Bush Warns Economic Damage Could Be 'Painful and Lasting'

ABC News' Jennifer Duck reports: After Congress failed to pass a $700 billion financial rescue bill yesterday, President Bush made a plea to Congress Tuesday morning to act now or "the economic damage will be painful and lasting." 

This is the sixth time in the past two weeks President Bush cleared his schedule to make remarks specifically on the economy.

"The reality is that we are in an urgent situation, and the consequences will grow worse each day if we do not act," he said. 

"The dramatic drop in the stock market that we saw yesterday will have a direct impact on the retirement accounts, pension funds, and personal savings of millions of our citizens. And if our nation continues on this course, the economic damage will be painful and lasting."

The president added the more than 777-point drop in the Dow Jones Industrial Average yesterday represented more than a trillion dollars in losses.

Speaking directly to Congress he said, "We're facing a choice between action and the real prospect of economic hardship for millions of Americans. And for the financial security of every American, Congress must act."

Bush admitted he was "disappointed" by the vote yesterday but emphasized urgency in getting a new bill into law. "Producing legislation is complicated, and it can be contentious.  It matters little what a path a bill takes to become law. What matters is that we get a law."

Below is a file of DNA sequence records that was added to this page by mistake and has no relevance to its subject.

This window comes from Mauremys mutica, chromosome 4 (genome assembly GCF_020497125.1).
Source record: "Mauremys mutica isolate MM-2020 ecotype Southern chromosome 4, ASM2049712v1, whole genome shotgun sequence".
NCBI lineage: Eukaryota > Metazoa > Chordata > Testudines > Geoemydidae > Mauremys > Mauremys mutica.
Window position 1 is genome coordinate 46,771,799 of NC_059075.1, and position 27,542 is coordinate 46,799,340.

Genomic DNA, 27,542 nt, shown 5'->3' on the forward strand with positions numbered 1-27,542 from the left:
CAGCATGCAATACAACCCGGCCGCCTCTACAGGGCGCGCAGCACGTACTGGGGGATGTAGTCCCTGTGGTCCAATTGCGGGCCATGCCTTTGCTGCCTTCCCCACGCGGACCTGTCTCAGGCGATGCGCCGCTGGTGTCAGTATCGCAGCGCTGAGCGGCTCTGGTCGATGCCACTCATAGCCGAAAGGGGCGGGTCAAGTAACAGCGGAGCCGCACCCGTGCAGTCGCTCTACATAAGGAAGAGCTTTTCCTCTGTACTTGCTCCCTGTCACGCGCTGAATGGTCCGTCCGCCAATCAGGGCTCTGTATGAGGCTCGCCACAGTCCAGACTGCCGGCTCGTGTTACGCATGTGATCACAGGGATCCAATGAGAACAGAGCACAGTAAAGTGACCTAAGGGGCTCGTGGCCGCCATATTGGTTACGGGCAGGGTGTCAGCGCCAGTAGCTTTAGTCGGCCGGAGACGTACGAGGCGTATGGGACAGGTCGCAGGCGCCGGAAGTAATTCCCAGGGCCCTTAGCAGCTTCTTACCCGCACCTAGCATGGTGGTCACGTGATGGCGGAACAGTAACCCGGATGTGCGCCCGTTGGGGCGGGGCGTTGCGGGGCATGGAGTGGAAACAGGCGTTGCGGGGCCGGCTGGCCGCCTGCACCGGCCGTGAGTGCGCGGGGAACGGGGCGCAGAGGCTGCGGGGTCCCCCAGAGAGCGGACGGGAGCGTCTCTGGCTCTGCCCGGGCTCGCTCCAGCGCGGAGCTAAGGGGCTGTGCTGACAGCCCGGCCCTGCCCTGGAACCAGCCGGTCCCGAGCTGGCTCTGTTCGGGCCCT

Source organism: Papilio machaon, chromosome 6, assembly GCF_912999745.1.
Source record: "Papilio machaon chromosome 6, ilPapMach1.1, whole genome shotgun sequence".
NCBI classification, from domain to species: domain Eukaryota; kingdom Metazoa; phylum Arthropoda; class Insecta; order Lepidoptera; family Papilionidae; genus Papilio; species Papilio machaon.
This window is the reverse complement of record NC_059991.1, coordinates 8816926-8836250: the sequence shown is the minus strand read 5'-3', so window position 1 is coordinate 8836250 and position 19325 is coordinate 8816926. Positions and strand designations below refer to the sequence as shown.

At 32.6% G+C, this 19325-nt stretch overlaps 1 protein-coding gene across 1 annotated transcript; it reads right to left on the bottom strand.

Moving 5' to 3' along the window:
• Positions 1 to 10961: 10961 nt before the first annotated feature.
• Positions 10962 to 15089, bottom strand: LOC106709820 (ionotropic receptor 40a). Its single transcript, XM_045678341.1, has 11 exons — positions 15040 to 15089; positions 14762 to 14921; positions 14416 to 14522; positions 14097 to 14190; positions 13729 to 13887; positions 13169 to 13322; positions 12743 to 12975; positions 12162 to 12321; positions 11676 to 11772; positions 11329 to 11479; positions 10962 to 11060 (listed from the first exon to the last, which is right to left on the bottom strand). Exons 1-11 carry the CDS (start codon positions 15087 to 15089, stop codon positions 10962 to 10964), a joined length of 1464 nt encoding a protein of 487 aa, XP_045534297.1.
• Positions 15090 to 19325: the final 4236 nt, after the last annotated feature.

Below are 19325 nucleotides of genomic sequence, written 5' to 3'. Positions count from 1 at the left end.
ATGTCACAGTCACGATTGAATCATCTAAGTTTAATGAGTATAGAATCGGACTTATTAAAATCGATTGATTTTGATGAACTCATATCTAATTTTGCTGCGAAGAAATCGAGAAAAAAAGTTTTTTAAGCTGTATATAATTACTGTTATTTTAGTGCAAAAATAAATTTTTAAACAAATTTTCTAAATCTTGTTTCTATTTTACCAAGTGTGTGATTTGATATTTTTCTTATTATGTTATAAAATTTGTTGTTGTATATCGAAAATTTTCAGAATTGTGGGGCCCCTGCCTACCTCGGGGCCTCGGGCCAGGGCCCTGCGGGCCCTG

Since many members are off today for the Jewish holiday Rosh Hashanah, the legislation would come Wednesday at the earliest. 

However, the president noted his economic team will be working closely and talking with both parties in Congress today. 

Both presidential candidates called the president this morning about the failed bailout bill.

“Senator McCain and Senator Obama each called and spoke to the President this morning regarding the financial crisis," White House spokesman Tony Fratto said. "Both calls were very constructive, and the President appreciated hearing from them.  The senators offered ideas and reaffirmed what they have said publicly – that this is a critical issue that needs to be addressed.  We’re not going to comment on specific ideas, but we appreciate hearing them and will continue to work with congressional leaders on ideas that will help the economy."

Some of the ideas being considered for the bill include extending Federal Deposit Insurance to more accounts, something Obama advocated this morning, and eliminating the mark-to-market rule that makes financial decision-makers show their losses in real time.

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